SteelSeries’ Arena 3 is the entry-level 2.0 system in the brand’s ambitious Arena loudspeaker lineup. The Arena 3 retails for just $129.99, so it may seem competitively priced, especially considering the following: Razer’s Nommo V2 X Starting at $149.99 — Of course there is that is Desktop speakers are out of scope for gaming peripherals.
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Arena 3 speakers feature 4-inch full-range drivers with organic fiber cones and front-firing bass ports. These are well-built and sit on tilt-adjustable desktop stands, with easily accessible volume knobs and multi-function buttons for switching inputs.
They are wired and offer analog connectivity (PC and AUX) and Bluetooth 5.0. No USB or optical connections. Since the Arena 3 is a 2.0 system and lacks a subwoofer, the bass response is understandably overwhelming. But if you’re not looking for impressive bass response, there are plenty of his 2.0 systems with lackluster bass for well under $130.
Arena 3 design
Arena 3 is a wired two-speaker stereo system with left and right channels. The speakers are similar to the oval front left and right speakers of SteelSeries’ high-end Arena 7 and Arena 9 systems, but are larger and more avocado-shaped. Each Arena 3 speaker features a 4-inch premium organic fiber full-range driver, a front port for enhanced bass response, and sits on a tilt-adjustable desktop stand.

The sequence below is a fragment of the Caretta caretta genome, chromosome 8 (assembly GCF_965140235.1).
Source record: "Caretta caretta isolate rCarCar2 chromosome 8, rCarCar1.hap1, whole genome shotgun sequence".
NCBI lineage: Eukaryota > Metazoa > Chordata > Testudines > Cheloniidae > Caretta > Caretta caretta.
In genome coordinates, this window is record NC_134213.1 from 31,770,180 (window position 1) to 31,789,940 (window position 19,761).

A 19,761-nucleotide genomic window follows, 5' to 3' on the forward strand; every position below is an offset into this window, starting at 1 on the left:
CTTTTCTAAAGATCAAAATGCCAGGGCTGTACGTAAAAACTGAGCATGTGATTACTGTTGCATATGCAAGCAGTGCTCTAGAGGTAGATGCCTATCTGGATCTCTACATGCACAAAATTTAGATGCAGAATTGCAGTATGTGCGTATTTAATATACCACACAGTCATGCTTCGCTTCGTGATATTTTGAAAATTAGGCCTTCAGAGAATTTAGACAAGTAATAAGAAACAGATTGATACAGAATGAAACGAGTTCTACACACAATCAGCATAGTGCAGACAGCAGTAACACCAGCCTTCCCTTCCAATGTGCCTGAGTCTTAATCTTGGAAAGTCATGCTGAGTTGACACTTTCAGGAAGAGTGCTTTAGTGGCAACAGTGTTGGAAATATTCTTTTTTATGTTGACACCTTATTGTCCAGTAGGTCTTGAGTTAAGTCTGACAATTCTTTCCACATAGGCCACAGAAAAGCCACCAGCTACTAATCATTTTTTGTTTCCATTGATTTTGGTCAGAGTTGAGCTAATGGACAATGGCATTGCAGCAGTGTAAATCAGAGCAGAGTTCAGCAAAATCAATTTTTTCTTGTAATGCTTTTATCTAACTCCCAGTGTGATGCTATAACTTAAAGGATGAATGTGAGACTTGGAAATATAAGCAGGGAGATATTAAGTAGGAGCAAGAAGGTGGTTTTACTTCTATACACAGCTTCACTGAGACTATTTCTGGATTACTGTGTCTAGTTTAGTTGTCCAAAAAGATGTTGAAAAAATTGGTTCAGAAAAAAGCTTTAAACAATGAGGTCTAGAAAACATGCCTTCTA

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The Arena 3 speakers are housed in a matte black plastic chassis with black and dark gray drivers. I wouldn’t say the chassis is fingerprint-proof (it isn’t), but it doesn’t pick up fingerprints like Razer’s Nommo V2 Pro speaker does. The SteelSeries logo is printed in black on the frame below each driver. The speakers are rather large and oddly shaped, but very well built and heavy, weighing just under 5 pounds (4.72 pounds / 2139 g) in total. The right speaker is slightly heavier at 2.44 pounds (1105g) and the left speaker is 2.28 pounds (1034g).
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Both speakers have built-in tilt-adjustable stands. The stand has a circular base that is 4.35 inches (110.6 mm) in diameter and 0.39 inches (10.1 mm) thick, and is lined with a circle of rubbery non-slip material. Each stand has a neck height of approximately 0.75 inches (19.1 mm) and allows the speakers to tilt backwards approximately 20 degrees.
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SteelSeries lists the dimensions of the Arena 3 as 7.72 x 4.97 x 4.13 inches (196.1 x 126.2 x 104.9mm), which is definitely… different. We measured each speaker in the “upright” position at approximately 8 inches (203.2 mm) high, 6 inches (152.4 mm) wide and 5 inches (127 mm) deep. When fully tilted, the speaker adds approximately 1 inch (25.4 mm) in depth and approximately 0.5 inch (12.7 mm) in height. So when fully tilted, each speaker occupies a maximum of 8.5 x 6 x 6 inches (215.9 x 152.4 x 152.4 mm).